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Herod's Law (1999)

La ley de Herodes (original title)
Mexico, 1949. The fable of a janitor turned Mayor on a little town lost in the Mexican desert, who gradually realizes how far his new acquainted power and corruption can get him.

Director:

Luis Estrada

Writers:

Luis Estrada (screenplay), Luis Estrada (story) | 4 more credits »

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20 wins & 8 nominations. See more awards »

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Cast

Cast overview, first billed only:
Damián Alcázar ... Juan Vargas
Pedro Armendáriz Jr. ... López (as Pedro Armendáriz)
Delia Casanova ... Rosa
Juan Carlos Colombo Juan Carlos Colombo ... Ramírez
Alex Cox ... Gringo
Miguel Ángel Fuentes ... Pancho
Noemí García Noemí García ... Secretaria
Guillermo Gil Guillermo Gil ... Cura
Ernesto Gómez Cruz ... Gobernador
Leticia Huijara Leticia Huijara ... Gloria
Luis de Icaza Luis de Icaza ... Alcalde Alfredo García
Eugenia Leñero Eugenia Leñero ... Esposa del nuevo alcalde
Eduardo López Rojas Eduardo López Rojas ... Doctor
Yari Lorenzo Yari Lorenzo ... Esmeralda
Pedro Lorza Pedro Lorza ... Cadáver
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Storyline

After the corrupt former Mayor is killed by the peasants, poor janitor Juan Vargas is appointed new Mayor of a desert town in central Mexico. Although he tries to bring the motto of the ruling party to town (modernity, peace and progress) he realizes soon that there's nothing to do against corruption... except to become corrupt. Step by step, helped by his pistol, Juan Vargas becomes the law and the worst Major in the town's history. Written by Maximiliano Maza <mmaza@campus.mty.itesm.mx>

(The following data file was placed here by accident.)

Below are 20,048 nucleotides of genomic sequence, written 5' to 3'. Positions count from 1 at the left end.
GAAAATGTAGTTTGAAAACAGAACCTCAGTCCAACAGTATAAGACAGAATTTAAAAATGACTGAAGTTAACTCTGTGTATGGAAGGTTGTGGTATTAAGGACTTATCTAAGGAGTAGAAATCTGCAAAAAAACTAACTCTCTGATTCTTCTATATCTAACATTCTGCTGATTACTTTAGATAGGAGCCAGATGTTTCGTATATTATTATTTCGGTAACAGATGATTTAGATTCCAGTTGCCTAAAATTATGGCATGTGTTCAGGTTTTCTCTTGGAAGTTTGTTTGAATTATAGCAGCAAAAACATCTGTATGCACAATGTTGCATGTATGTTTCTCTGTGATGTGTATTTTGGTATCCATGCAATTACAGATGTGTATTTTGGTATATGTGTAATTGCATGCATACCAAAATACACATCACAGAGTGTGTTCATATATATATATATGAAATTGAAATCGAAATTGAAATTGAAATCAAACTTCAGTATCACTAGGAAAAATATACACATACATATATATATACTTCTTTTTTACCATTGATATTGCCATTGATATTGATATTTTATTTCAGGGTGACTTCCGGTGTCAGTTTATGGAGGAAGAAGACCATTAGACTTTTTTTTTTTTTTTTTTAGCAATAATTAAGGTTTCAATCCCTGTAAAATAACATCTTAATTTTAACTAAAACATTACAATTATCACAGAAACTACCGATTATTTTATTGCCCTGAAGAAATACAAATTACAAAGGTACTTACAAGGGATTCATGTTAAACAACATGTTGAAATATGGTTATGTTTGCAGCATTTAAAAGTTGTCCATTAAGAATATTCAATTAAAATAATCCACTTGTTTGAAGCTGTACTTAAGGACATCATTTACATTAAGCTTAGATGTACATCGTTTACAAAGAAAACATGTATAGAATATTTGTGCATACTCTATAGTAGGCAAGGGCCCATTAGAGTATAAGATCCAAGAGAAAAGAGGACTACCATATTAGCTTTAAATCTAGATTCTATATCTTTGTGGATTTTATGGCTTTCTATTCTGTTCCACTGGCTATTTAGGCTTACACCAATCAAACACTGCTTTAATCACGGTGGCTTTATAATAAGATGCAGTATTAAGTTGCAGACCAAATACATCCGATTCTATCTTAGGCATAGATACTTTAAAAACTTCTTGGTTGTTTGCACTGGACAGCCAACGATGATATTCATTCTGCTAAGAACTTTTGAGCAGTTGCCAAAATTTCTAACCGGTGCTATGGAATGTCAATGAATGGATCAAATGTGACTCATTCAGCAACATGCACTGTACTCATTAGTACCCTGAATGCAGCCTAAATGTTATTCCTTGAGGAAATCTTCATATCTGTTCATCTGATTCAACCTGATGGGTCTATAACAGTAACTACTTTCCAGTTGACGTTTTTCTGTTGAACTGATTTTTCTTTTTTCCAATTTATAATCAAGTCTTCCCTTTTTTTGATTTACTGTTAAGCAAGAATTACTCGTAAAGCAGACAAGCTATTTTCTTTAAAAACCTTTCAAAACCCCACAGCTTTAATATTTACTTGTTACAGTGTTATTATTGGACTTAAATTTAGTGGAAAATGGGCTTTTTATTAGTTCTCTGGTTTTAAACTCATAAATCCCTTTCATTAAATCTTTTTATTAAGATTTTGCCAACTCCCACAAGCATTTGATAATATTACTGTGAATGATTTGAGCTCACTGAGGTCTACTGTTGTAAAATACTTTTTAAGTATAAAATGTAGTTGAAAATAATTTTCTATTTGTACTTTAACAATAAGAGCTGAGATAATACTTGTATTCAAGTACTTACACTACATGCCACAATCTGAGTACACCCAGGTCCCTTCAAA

Plot Summary | Plot Synopsis

Genres:

Comedy | Crime | Mystery

Motion Picture Rating (MPAA)

Rated R for violence, sexuality and language | See all certifications »
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Details

Country:

Mexico

Language:

Spanish

Release Date:

18 February 2000 (Mexico) See more »

Also Known As:

Herod's Law See more »

Filming Locations:

Zapotitlán, Puebla, Mexico See more »

Company Credits

Show more on IMDbPro »

Technical Specs

Runtime:

Sound Mix:

Dolby Digital

Color:

Color

Aspect Ratio:

1.85 : 1
See full technical specs »
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Did You Know?

Trivia

When he meets the Gringo for the first time, Juan Vargas says his name is "Emilio Gabriel Fernández Figueroa" recalling Golden Age's director Emilio Fernández and cinematographer Gabriel Figueroa. See more »

Quotes

Juan Vargas: No me hables en inglés hijo de la chingada; ahora si, pinche gringo, se acabó la deuda externa!
See more »

Connections

References The Young and the Damned (1950) See more »

Soundtracks

La barca de oro
Performed by Salvador "El Negro" Ojeda
See more »

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User Reviews

Historically relevant
14 December 2001 | by oibasSee all my reviews

To understand "La Ley de Herodes" and its historical significance, it is necessary to consider a study of the backdrop behind its production and release. LDH is a product of the decadence of the crumbling, rotting 70-year old regime of the Institutional Revolutionary Party (PRI). The 90s were frantic years in Mexico. The Zapatista uprising, the murder of the PRI's presidential candidate/next president (apparently by his own party), the "Tequila Effect" recession, several political murders and former president Salinas' exile (as well as his brother's arrest for money laundering)... all these events created a dissatisfaction so huge that forced the government to loosen its freedom of expression. It would have been impossible to release this movie, or to listen to Molotov's angry music without the bitter complacency of the government. And in a way, LDH signals the end of the PRI regime and its ousting from the executive in the year 2000. Mexico is undergoing change. It's slow, and it's painful, but it's happening. The PRI has not fully disappear, though. You can now see the Juan Vargas figure clinging in congress,trying to obstruct change, holding to its last source of power. A wonderful mambo score, by the way.


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